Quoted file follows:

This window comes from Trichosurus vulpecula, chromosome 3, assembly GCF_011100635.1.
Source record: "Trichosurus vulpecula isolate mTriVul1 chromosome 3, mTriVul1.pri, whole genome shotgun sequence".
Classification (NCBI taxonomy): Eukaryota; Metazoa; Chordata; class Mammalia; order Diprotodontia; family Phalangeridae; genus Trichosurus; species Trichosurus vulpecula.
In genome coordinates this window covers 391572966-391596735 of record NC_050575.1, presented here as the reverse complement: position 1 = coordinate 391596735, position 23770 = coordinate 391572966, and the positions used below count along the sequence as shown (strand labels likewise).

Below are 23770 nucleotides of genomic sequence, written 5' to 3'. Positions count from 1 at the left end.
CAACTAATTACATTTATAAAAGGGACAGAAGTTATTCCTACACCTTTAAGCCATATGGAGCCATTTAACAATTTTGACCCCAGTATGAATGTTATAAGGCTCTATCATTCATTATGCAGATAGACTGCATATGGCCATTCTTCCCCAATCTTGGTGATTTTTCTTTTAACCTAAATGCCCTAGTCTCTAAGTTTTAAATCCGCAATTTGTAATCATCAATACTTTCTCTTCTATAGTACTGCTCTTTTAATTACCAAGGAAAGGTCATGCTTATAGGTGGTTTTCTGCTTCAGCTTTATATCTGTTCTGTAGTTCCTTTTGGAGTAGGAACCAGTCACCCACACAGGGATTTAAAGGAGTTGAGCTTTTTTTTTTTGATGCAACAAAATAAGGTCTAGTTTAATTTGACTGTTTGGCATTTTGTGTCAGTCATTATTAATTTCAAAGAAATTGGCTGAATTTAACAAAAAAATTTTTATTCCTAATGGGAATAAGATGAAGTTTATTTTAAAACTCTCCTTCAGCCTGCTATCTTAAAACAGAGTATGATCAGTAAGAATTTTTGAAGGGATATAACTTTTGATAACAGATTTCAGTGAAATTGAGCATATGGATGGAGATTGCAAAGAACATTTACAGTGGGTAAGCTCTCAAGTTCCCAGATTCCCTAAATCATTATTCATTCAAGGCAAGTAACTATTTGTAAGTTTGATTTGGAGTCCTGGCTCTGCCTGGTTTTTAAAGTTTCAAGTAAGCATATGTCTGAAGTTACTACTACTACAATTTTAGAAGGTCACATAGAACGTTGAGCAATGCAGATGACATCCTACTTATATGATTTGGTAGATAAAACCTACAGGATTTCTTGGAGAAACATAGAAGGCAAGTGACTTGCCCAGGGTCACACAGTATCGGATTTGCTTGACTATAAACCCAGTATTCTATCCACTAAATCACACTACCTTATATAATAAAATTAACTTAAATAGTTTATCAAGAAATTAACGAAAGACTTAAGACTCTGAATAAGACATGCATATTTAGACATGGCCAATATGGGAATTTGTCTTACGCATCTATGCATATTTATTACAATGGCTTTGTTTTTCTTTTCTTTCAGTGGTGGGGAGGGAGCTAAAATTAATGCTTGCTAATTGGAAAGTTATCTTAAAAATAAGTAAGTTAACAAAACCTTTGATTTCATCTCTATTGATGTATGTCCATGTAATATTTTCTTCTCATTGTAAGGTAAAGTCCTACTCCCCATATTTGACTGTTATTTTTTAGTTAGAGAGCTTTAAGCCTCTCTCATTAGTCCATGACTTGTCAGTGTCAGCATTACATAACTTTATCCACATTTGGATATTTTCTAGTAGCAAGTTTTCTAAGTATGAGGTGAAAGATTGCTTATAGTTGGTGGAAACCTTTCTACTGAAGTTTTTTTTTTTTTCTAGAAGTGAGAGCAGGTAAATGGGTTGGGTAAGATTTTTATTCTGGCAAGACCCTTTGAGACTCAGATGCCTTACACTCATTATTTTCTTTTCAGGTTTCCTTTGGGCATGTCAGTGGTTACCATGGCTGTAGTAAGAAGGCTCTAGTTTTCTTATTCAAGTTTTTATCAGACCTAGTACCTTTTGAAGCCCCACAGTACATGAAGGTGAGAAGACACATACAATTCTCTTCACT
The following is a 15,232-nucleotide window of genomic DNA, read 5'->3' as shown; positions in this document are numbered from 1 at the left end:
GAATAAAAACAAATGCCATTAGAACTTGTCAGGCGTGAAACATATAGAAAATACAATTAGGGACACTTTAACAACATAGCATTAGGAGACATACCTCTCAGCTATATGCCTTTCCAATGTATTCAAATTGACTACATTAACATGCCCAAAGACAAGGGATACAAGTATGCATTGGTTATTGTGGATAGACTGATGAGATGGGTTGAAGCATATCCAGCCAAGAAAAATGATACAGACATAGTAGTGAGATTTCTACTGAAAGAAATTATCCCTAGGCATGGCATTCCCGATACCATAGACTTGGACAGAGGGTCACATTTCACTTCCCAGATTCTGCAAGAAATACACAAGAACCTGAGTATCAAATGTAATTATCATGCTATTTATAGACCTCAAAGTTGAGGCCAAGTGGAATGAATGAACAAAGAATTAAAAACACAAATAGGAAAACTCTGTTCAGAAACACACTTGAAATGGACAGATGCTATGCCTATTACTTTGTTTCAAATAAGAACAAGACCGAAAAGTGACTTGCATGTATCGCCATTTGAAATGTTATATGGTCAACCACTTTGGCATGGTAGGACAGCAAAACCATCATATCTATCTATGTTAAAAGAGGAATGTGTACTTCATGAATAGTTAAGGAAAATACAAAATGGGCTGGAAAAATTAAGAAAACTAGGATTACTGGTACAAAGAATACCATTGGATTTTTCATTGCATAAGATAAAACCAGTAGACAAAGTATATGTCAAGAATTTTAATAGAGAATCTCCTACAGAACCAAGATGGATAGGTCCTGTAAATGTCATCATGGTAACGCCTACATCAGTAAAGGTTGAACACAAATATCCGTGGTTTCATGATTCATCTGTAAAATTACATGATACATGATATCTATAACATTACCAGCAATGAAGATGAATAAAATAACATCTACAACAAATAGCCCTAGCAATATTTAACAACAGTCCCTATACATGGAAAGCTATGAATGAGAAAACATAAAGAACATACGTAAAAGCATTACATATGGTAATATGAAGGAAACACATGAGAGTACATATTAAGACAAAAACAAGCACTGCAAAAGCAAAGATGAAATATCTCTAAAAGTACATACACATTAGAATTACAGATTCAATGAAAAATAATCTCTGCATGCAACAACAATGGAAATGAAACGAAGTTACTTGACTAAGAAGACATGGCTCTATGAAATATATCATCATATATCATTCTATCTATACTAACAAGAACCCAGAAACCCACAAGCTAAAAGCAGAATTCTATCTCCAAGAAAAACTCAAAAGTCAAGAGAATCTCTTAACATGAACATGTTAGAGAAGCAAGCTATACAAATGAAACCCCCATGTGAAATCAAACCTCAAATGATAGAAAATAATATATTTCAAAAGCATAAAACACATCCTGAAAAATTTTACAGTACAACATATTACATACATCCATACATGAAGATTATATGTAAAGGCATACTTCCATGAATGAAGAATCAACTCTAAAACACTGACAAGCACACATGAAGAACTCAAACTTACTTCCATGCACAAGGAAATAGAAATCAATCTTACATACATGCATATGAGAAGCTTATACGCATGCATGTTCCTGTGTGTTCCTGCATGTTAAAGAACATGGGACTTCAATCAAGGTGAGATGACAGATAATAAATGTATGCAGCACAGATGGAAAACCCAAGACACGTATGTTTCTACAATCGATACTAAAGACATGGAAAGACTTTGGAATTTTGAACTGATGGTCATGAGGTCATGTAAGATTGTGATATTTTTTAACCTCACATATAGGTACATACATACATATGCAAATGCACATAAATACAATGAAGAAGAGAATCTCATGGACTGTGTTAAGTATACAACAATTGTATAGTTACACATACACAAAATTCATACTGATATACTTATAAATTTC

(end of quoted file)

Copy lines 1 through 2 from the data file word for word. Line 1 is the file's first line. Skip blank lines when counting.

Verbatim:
This window comes from Trichosurus vulpecula, chromosome 3, assembly GCF_011100635.1.
Source record: "Trichosurus vulpecula isolate mTriVul1 chromosome 3, mTriVul1.pri, whole genome shotgun sequence".